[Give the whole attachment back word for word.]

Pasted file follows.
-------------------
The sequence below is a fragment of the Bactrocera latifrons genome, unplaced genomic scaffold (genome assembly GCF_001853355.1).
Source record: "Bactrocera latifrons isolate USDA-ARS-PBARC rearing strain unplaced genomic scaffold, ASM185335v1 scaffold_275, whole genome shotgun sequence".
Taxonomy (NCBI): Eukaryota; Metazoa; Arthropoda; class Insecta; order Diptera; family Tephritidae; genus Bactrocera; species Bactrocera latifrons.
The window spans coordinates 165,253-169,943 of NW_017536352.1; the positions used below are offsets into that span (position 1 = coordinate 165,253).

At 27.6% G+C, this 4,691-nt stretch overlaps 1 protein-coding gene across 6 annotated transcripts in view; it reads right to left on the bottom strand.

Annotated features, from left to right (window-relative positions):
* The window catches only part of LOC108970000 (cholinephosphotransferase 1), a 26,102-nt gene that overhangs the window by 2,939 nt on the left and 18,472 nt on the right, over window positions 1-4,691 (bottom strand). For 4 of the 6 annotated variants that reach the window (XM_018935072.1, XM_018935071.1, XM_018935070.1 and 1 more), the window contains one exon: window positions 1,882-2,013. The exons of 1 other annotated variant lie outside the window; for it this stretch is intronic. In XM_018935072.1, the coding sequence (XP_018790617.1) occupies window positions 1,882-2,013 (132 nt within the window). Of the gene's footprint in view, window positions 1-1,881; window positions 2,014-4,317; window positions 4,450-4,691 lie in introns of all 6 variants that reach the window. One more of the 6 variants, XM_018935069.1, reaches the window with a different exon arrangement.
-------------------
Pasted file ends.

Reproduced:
The sequence below is a fragment of the Bactrocera latifrons genome, unplaced genomic scaffold (genome assembly GCF_001853355.1).
Source record: "Bactrocera latifrons isolate USDA-ARS-PBARC rearing strain unplaced genomic scaffold, ASM185335v1 scaffold_275, whole genome shotgun sequence".
Taxonomy (NCBI): Eukaryota; Metazoa; Arthropoda; class Insecta; order Diptera; family Tephritidae; genus Bactrocera; species Bactrocera latifrons.
The window spans coordinates 165,253-169,943 of NW_017536352.1; the positions used below are offsets into that span (position 1 = coordinate 165,253).

At 27.6% G+C, this 4,691-nt stretch overlaps 1 protein-coding gene across 6 annotated transcripts in view; it reads right to left on the bottom strand.

Annotated features, from left to right (window-relative positions):
* The window catches only part of LOC108970000 (cholinephosphotransferase 1), a 26,102-nt gene that overhangs the window by 2,939 nt on the left and 18,472 nt on the right, over window positions 1-4,691 (bottom strand). For 4 of the 6 annotated variants that reach the window (XM_018935072.1, XM_018935071.1, XM_018935070.1 and 1 more), the window contains one exon: window positions 1,882-2,013. The exons of 1 other annotated variant lie outside the window; for it this stretch is intronic. In XM_018935072.1, the coding sequence (XP_018790617.1) occupies window positions 1,882-2,013 (132 nt within the window). Of the gene's footprint in view, window positions 1-1,881; window positions 2,014-4,317; window positions 4,450-4,691 lie in introns of all 6 variants that reach the window. One more of the 6 variants, XM_018935069.1, reaches the window with a different exon arrangement.